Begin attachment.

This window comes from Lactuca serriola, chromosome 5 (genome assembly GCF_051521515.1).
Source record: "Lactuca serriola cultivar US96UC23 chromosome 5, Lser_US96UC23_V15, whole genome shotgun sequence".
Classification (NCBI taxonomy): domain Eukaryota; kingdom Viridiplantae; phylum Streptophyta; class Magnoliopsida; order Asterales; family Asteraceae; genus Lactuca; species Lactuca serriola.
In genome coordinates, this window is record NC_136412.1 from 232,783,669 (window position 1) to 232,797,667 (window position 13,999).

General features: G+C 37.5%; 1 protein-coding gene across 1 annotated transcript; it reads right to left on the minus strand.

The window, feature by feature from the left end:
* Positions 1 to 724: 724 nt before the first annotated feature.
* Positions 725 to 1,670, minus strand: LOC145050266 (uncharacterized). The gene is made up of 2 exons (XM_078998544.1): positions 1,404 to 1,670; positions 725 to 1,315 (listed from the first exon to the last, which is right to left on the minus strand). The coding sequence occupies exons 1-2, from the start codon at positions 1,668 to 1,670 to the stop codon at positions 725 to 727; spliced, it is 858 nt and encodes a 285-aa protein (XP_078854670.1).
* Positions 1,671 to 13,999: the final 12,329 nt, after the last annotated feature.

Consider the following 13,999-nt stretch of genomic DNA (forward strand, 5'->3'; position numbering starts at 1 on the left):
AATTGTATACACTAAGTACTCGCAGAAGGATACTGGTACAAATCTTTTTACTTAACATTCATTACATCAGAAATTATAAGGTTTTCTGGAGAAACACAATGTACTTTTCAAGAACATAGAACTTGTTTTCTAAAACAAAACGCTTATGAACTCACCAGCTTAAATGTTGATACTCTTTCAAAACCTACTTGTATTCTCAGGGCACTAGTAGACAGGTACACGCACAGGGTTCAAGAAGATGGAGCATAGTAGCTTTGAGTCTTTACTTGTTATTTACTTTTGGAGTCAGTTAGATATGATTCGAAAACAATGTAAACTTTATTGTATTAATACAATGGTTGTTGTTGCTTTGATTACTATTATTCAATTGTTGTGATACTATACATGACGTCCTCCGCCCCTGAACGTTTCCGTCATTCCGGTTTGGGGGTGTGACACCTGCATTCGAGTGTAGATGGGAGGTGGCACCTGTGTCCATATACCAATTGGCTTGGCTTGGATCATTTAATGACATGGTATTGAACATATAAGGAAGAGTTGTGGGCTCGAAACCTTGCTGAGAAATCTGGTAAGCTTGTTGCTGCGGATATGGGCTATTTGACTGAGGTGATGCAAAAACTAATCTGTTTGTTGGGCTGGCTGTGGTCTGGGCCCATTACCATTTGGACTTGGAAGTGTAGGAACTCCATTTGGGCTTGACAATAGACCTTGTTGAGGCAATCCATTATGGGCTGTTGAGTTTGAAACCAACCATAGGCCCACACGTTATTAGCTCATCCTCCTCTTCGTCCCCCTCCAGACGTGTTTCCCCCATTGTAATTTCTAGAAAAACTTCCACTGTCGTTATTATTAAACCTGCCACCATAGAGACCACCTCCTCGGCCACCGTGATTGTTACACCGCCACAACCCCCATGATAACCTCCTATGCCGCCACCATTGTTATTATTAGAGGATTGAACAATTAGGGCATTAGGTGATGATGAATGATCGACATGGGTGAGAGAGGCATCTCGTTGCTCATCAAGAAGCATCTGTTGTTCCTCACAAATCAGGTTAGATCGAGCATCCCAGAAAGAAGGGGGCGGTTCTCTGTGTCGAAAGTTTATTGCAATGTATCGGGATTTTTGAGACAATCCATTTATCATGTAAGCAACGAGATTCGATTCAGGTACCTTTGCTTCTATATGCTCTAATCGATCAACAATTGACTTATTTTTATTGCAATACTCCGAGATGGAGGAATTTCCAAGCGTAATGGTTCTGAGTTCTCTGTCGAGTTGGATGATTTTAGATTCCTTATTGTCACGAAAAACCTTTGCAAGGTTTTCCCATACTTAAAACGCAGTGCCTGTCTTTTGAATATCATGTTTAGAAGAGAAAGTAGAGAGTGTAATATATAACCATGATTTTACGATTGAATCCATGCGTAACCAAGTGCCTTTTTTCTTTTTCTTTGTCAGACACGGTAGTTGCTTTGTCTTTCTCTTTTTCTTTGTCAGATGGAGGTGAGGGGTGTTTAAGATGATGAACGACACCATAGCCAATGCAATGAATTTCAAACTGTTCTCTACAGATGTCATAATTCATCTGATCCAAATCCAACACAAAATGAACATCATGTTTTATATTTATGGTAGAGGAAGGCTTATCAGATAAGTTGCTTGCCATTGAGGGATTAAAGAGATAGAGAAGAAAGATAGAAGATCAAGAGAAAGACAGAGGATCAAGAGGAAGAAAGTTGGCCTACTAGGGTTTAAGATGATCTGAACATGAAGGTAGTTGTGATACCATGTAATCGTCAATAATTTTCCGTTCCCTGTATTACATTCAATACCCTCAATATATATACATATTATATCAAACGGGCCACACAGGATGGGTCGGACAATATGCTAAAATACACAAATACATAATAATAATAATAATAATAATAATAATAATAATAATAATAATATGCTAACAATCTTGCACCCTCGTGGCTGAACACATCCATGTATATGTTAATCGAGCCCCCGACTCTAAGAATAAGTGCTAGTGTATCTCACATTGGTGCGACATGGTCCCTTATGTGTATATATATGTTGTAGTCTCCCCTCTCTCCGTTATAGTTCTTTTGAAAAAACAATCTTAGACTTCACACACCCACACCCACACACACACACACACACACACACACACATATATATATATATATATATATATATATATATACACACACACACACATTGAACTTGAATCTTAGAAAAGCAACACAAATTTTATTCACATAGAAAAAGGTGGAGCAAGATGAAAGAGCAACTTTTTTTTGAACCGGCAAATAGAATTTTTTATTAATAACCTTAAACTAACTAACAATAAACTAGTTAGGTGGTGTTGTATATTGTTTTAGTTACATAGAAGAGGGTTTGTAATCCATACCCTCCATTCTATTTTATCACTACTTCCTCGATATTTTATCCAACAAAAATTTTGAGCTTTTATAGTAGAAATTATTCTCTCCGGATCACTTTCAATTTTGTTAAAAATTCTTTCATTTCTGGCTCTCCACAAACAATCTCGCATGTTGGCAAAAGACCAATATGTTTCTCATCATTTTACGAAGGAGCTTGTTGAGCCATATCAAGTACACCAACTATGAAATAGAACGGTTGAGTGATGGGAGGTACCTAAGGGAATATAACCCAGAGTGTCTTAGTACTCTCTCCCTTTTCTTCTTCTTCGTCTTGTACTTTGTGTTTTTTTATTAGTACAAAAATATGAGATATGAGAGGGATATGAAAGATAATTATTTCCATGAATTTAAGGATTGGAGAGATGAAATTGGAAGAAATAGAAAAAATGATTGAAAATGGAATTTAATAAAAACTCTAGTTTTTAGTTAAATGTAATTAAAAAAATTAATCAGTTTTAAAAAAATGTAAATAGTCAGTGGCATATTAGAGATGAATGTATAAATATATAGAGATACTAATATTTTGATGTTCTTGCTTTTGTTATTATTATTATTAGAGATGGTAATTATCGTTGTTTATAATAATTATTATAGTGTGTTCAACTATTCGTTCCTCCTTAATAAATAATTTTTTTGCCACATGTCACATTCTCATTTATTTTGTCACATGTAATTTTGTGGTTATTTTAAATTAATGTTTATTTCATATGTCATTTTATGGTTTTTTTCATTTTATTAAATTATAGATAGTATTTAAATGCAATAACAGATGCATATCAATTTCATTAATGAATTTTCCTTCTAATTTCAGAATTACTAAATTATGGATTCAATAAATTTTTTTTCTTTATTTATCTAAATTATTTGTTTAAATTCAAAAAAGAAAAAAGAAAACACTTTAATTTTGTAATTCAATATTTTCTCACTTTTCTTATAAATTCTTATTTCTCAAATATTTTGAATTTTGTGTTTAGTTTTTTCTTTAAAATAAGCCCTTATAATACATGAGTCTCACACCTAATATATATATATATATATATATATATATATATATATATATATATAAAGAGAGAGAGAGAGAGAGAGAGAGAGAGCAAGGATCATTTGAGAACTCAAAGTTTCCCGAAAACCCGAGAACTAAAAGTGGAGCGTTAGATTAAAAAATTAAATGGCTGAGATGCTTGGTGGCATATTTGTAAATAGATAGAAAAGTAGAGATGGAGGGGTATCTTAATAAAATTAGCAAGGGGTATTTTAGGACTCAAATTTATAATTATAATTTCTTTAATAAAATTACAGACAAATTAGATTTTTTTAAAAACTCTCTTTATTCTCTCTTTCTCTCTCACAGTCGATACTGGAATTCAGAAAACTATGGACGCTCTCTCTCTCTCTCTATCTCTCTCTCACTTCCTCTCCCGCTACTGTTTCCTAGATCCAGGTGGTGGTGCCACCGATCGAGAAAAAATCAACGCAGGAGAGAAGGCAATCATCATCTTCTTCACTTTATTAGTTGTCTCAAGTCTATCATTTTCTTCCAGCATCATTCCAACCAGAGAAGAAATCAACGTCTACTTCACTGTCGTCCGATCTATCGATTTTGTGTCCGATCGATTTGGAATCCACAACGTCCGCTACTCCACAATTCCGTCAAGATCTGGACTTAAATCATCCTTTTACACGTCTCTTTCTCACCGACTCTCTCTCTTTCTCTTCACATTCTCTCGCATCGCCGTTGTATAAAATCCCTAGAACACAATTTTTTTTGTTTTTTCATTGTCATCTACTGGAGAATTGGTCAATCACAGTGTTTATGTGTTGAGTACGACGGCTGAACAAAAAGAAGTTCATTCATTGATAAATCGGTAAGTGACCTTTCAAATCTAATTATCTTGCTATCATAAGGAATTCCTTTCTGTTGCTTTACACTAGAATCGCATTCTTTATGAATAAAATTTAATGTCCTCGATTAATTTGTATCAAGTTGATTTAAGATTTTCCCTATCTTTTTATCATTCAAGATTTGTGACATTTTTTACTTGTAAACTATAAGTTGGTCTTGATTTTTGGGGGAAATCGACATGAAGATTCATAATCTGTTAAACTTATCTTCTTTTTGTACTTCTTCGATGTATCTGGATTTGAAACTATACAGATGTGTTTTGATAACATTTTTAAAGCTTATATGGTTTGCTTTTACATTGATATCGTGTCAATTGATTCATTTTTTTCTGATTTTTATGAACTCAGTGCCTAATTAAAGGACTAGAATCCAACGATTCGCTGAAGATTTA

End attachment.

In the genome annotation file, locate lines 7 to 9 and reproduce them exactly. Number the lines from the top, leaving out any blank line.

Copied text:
* Positions 1 to 724: 724 nt before the first annotated feature.
* Positions 725 to 1,670, minus strand: LOC145050266 (uncharacterized). The gene is made up of 2 exons (XM_078998544.1): positions 1,404 to 1,670; positions 725 to 1,315 (listed from the first exon to the last, which is right to left on the minus strand). The coding sequence occupies exons 1-2, from the start codon at positions 1,668 to 1,670 to the stop codon at positions 725 to 727; spliced, it is 858 nt and encodes a 285-aa protein (XP_078854670.1).
* Positions 1,671 to 13,999: the final 12,329 nt, after the last annotated feature.